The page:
The Director of St. Patrick D’Pious, Patrick Agblehor, has appealed to the government to relook at the current policy of reserving 30% of slots in ‘Category A’ Senior High Schools for only students from public Junior High Schools.
According to him, the policy has been negatively affecting enrollment in private Junior High Schools since its introduction.
“The governmental policy of giving attention to children from public schools is affecting us.” The parents now know; therefore when their children get to form one or two, they withdraw them from the private schools to the public ones so the government may think it is the public schools that are doing well but at the end of it, it is the private school students who go there to make the grades,” he explained
The appeal came during the 25th anniversary celebration of St. Patrick D’Pious Academy in Ashaiman.
The Free SHS Secretariat announced that the Free SHS policy, which aims to achieve equity, will reserve 30% of placement in Category A’ Senior High Schools for only students from public basic schools who did well during the BECE.
But the private schools have objected to the move. “If the child in a private school scores an aggregate 8 for example and a child in public school scores an aggregate 14, preference is given to the child with an aggregate 14 from the public school, and that is affecting our enrollment here,” said, Mr. Agblehor.
Meanwhile, private school teachers have attributed the proliferation of telenovelas in the Ghanaian media and the lack of parental control to poor academic performances among a majority of the pupils.
According to Patrick Agblehor, the proprietor of the St. Patrick D’Pious Academy in Ashaiman, the rapid growth of telenovelas is distracting pupils from taking their studies seriously.
On the sidelines of the school’s 25th anniversary celebration, Mr Agblehor revealed that their analysis of students’ performance shows that those who watch these contents on a regular basis perform worse.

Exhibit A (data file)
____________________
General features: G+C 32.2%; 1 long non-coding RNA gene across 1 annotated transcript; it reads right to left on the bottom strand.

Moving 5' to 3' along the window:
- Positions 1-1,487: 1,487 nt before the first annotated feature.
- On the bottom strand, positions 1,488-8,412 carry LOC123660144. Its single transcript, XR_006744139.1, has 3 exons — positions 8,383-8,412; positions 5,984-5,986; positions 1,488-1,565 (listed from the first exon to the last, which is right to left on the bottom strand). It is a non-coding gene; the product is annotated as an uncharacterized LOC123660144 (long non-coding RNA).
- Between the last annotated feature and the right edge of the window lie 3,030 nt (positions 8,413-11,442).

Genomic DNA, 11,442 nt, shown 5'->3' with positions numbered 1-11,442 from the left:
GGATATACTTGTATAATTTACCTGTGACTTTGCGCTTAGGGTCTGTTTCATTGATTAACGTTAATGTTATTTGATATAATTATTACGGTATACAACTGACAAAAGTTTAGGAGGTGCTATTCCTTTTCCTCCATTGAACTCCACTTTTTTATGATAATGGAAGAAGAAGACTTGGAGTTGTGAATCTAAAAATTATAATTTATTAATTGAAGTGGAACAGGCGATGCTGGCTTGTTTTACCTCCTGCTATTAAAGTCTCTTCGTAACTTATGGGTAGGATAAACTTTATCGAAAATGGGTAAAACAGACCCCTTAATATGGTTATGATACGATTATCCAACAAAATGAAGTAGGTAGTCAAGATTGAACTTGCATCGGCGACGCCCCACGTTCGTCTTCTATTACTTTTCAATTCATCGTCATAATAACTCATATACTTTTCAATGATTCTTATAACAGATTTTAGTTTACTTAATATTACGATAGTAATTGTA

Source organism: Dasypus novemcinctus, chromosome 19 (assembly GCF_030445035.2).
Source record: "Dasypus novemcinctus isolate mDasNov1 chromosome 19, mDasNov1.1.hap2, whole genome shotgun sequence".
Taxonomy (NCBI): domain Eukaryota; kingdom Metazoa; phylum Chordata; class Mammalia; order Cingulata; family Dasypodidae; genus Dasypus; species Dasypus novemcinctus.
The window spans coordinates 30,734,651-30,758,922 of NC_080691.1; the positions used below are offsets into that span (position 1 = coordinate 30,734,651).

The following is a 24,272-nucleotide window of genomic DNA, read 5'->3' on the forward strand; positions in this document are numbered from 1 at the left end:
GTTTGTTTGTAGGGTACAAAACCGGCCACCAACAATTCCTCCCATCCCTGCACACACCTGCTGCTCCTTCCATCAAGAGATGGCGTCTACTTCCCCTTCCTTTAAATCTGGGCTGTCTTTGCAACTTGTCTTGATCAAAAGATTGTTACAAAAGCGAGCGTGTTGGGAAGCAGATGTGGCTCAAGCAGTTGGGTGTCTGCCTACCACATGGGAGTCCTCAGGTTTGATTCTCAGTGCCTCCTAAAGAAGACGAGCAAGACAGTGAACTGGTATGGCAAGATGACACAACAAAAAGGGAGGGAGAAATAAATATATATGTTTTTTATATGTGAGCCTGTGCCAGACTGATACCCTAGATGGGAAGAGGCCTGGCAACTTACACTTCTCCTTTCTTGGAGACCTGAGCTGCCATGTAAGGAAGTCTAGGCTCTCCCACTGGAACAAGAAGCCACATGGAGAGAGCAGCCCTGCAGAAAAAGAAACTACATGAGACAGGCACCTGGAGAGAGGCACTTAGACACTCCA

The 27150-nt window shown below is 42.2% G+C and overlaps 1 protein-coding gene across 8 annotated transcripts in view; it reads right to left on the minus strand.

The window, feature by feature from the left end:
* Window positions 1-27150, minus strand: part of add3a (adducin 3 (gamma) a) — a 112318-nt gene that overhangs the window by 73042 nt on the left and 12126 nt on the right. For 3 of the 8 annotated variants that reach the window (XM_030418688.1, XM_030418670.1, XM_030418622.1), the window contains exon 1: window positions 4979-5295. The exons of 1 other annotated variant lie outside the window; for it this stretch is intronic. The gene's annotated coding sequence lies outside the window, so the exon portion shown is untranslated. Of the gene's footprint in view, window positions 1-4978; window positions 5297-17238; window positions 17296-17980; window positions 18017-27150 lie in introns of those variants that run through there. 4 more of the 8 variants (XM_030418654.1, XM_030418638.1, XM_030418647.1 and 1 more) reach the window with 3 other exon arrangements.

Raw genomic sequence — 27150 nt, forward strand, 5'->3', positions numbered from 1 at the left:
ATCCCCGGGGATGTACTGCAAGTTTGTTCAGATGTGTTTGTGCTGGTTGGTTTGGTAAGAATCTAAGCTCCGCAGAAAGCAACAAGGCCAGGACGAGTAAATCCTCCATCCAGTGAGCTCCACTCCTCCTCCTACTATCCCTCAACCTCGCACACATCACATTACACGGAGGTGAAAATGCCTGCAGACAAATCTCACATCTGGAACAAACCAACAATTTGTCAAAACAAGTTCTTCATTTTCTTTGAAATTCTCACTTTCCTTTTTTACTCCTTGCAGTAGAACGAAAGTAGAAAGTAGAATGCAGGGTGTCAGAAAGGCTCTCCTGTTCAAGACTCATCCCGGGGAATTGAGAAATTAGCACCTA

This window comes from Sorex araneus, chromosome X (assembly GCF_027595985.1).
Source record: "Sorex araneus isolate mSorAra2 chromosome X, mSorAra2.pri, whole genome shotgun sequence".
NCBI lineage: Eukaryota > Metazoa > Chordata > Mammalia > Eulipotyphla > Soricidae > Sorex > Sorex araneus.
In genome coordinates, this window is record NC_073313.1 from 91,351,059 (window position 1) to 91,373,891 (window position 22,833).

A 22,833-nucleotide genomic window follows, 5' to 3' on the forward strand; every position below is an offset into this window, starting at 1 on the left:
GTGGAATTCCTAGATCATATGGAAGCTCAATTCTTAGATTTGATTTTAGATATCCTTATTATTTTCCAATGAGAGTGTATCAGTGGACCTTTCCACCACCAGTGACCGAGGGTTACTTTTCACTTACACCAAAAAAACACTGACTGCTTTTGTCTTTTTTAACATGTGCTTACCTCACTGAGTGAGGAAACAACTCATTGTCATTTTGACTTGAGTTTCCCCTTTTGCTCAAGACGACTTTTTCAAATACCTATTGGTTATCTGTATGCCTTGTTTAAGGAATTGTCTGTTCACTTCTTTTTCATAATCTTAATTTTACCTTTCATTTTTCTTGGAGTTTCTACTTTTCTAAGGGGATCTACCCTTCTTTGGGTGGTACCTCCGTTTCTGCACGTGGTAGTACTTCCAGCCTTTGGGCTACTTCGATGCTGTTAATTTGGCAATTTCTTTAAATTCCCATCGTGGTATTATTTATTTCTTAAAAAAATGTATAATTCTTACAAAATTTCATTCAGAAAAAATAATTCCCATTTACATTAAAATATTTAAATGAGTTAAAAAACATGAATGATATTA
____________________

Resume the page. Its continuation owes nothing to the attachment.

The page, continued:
“Nowadays, children always watch telenovelas, and when you give them homework, they don’t pay attention to do them. And for those parents who are not controlling their children, we found that it is affecting their performances in class as compared to those whose parents supervise their homework. We make follow-ups in their homes to find out why a child who has been performing well is declining all of a sudden, and we found out they’re exposed to telenovelas due to ineffective parental control,” he disclosed.
In addition to the time spent viewing telenovelas, the school proprietor stated that these children are exposed to immorality as the majority of them feature explicit content and romance. Mr Patrick Agblehor went on to say that it is completely inappropriate for parents to enjoy watching these contents with their children as opposed to watching them while their children read their books.
“We have to go back to our olden times. It looks like parents nowadays are too permissive as we permit our children to do whatever they like; let us control them, ” he emphasised.
Other teachers from different schools who graced the 25th Anniversary Celebration of St. Patrick D’Pious Academy corroborated his point, saying it is a general problem that needs to be addressed with urgency.
They have therefore called on parents and other stakeholders, including the Ministry of Education, the Ghana Education Service, the Ministry of Communication, and the National Communication Authority, to pay proper attention to the rise of telenovelas as they pose a significant threat to the quality of education.
In a related development, the grand durbar for the 25th Anniversary Celebration took place on November 12, 2022, under the theme; “celebrating 25 years of excellence.” It was graced by dignitaries from the education directorate in the Ashaiman and Kpone Katamanso Municipalities, the Ghana National Association of Private Schools (GNAPS) and representation from traditional authorities.
The chairman of the occasion, Patrick Adjison, Assistant Headmaster, Administration of Sege Senior High School, urged all stakeholders to take a keen interest in providing quality education for children to “future-proof” them against any shock in the future, be it socio-economic or socio-political.”